An easy way to increase your profitability is to up sell to your existing customers. Many of them are only familiar with one or two products that you sell. The opportunity to educate your existing clients about your full product range is within easy reach.
If acquiring new customers can cost five times more than satisfying and retaining existing one’s, then it’s a no-brainer where you should focus your marketing efforts. (customer retention and acquisition stats).
You could raise your repeat business by as much as 40% by simply up selling to your current customers. This is not to suggest that you halt all efforts to acquire new business as there will always be a churn factor but here are some ways you can cultivate your current and past client database:
To retain your existing customer base, offer attractive incentives to your customers in the form of promotional offers on new products and discount vouchers on repeat purchases. You can also be strategic by offering complementary products or services. Put some thought into what your customers are purchasing and come up with other needs that those purchases might trigger, e.g. if you are selling computers and your customer just purchased a desktop PC, promote your keyboards, mice, external hard-drives or PC headsets to that same customer.
Sometimes you may not see your customers as often as you like. Get your sales reps to contact your customers by phone or e-mail reminding them about what else you can do for them. You could also set-up a drip marketing campaign and automate a process where you send a set of campaign mailers or content to sales leads at the right moment to help your customer move through the sales cycle. Drip campaigns empower you to consistently engage existing customers with relevant information based on time intervals.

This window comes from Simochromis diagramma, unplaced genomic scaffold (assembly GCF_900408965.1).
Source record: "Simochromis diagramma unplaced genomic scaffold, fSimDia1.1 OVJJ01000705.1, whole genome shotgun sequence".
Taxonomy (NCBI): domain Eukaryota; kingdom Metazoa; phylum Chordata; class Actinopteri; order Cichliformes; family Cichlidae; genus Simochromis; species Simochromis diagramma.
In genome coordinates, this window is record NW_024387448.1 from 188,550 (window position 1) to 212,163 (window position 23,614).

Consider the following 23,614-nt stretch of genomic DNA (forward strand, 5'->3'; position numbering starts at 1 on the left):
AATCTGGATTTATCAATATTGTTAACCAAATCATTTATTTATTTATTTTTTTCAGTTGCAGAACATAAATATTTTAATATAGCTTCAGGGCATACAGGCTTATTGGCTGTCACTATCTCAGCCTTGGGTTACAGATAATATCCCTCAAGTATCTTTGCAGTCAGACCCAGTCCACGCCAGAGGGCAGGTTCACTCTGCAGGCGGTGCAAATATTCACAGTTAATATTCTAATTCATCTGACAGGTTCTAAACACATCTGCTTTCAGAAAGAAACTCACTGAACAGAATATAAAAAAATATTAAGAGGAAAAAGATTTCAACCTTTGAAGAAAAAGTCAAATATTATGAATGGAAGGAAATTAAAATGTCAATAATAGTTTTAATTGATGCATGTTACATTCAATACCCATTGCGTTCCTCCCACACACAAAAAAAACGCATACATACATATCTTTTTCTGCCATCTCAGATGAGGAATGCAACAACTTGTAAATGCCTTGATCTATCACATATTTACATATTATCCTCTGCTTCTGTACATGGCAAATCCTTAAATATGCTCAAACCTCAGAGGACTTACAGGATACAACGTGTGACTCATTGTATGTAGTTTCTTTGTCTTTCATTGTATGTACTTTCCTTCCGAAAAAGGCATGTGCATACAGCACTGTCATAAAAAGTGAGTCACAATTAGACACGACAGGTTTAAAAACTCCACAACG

Ensure that every time you connect with your existing customers, you are offering them something of value. If your messages don’t contain pertinent and valuable information, your customers will soon start to ignore or discard them. We live in a “what can you do for me world”, so to stay relevant, always exchange something of value.
Building solid relationships in business takes time and depends on how regularly you engage and interact with your customers. Call or e-mail customers that you’ve serviced a month ago to ensure everything is still fine. The point is to build a relationship outside of the immediate need.
Once you have successfully addressed a customer’s complaint, that customer is several times more likely to buy from you. Don’t overwhelm the customer by the profusion of self-service channels as a way to engage with your business – websites, e-mail, chat, social media support, interactive voice responses. This can create a lack of ability for the customer to make the best choice for themselves. Eliminate jargon and simplify processes so that you remove any obstacles to confusion and misunderstandings.
A small contribution towards customer retention can flow throughout the business system and reproduce over time. Customer retention drives profits. It’s far less expensive to cultivate your existing customer base, than to seek new-single transaction customers.